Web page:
Tripoli — Late Foreign Minister Mansour al-Kikhia honoured in a memorial service in Tripoli before formally laid to rest in his hometown.
Libyan dissident Mansour al-Kikhia was buried on Monday (December 3rd) at the al-Hawari graveyard in Benghazi nearly two decades after his disappearance.
He served as foreign minister and United Nations ambassador under the Kadhafi regime before joining the ranks of the opposition in 1980.
He disappeared in 1993, during a trip to Egypt for an Arab Human Rights conference. He was the founder of the Arab Organization for Human Rights (AOHR).
Al-Kikhia's body was found in Tripoli last April but remained unidentified until November 15th.
A funeral was held for him at al-Horreya Square in Benghazi. Prime Minister Ali Zidan, members of the government and the interim congress, friends and family, and a large gathering of the city's residents attended under tight security.
Gunshots were fired into the air by Libyan army personnel, and wreaths of flowers were placed on the tomb after a majestic funeral procession. People prayed for him.
"Retribution! Retribution!" and "Martyrs' blood won't be in vain" were chanted by mourners who attended the funeral.
On Sunday, Libyan leaders gathered at a memorial service held in Tripoli. General National Congress (GNC) President Mohamed Magarief and Premier Zidan hailed al-Kikhia as a "martyr for liberty", AFP reported.
"The tyrannical [Kadhafi] regime kidnapped the dissident Mansour Rashid al-Kikhia, killed him, hid his body and did not bury it, showing that the regime was more afraid of him dead than alive," a Libyan foreign ministry statement said.
A number of MPs, former Prime Minister Abdurrehim al-Keib, and former Egyptian Information Minister and AOHR head Mohamed Fayek were present.
"He was a leading opposition figure overseas," Zidan said. Mansour "defended freedom and human rights issues in his country for a quarter of century", he added.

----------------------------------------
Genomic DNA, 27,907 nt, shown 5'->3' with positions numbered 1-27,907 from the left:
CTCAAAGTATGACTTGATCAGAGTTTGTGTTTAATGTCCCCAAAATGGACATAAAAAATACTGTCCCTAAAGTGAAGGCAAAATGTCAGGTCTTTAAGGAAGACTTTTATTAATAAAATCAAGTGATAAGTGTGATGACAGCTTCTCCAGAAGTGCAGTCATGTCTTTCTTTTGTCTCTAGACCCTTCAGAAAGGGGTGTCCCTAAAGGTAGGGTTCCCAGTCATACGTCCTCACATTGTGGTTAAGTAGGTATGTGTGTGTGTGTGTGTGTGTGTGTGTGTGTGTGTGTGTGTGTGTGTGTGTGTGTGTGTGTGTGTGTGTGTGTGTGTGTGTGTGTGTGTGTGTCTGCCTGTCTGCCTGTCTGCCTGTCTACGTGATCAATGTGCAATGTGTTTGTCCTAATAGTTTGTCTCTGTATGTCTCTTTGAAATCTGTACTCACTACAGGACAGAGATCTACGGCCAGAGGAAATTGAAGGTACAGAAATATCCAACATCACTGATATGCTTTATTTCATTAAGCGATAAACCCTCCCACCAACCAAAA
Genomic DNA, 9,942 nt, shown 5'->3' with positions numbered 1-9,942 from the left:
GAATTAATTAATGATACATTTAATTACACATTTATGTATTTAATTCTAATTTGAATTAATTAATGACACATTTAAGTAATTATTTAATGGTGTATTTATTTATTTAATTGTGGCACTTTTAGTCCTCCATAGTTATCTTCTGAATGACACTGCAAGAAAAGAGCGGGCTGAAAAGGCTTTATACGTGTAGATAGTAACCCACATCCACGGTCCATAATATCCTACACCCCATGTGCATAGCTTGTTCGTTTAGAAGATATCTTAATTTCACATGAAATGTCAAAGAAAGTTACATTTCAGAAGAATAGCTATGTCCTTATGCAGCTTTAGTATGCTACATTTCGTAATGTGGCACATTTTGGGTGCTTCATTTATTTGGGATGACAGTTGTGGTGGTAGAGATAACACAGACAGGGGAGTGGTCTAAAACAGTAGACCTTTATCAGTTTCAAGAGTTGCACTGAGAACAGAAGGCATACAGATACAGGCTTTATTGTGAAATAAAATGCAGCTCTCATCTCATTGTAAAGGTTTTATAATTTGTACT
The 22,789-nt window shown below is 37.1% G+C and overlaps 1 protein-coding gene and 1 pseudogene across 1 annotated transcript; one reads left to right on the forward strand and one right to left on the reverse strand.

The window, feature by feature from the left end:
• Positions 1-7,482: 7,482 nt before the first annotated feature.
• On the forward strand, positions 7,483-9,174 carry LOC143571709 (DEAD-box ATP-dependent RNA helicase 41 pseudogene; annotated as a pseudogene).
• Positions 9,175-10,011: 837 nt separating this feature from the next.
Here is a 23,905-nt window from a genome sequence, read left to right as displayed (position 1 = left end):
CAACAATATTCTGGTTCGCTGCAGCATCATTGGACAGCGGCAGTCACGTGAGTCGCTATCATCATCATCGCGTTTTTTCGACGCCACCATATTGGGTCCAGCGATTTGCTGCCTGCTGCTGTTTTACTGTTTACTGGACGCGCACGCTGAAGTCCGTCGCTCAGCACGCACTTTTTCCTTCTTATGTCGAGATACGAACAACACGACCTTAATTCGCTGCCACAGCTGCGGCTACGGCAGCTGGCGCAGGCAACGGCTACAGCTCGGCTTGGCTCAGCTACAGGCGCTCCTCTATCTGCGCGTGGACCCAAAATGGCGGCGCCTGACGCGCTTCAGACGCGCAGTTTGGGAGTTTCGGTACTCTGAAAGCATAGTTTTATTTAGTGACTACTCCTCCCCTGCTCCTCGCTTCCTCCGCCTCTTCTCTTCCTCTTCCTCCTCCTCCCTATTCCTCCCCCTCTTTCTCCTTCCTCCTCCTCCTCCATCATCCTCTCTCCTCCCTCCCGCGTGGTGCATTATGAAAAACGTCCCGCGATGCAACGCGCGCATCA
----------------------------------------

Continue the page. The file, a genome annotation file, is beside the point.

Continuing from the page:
"Mansour Kikhia was one of this country's pioneers who... did their best towards reform and dialogue, but then found out that they had no other option but to oppose the fallen regime and to go into self-imposed exiles," Magarief said during the memorial service in Tripoli.
The GNC head called for sincerity for the values and principles that al-Kikhia struggled for after Libya obtained its freedom.
"Mansour Kikhia was a great man of Libya, and a distinguished legist and diplomat on national and international levels," al-Keib said. "He was an activist who resisted with words, wisdom, and strong arguments."
"That man was a leading figure of Libya and a leading symbol of national unity," he added. "He never deviated from that principle, and has always struggled for that."
"Holding a memorial service in Tripoli and a funeral in Benghazi is the least we can do for a distinguished legist and diplomat who turned into opposition at the peak of Kadhafi's strength and repression," rights activist Amira Jribi said.
Ahmed Zaher, a manager in a private company, described al-Kikhia as "a man who was sincere to God".
"I suggest placing his picture on a new banknote in Libya," he added.
"We demand the competent authorities to investigate his kidnapping and handover [the culprits] to Libyan authorities," Benghazi resident Salah Adin Bin Zayed said.
Bin Zayed called also for the investigation of "the role of Egyptian authorities under Mubarak in kidnapping him".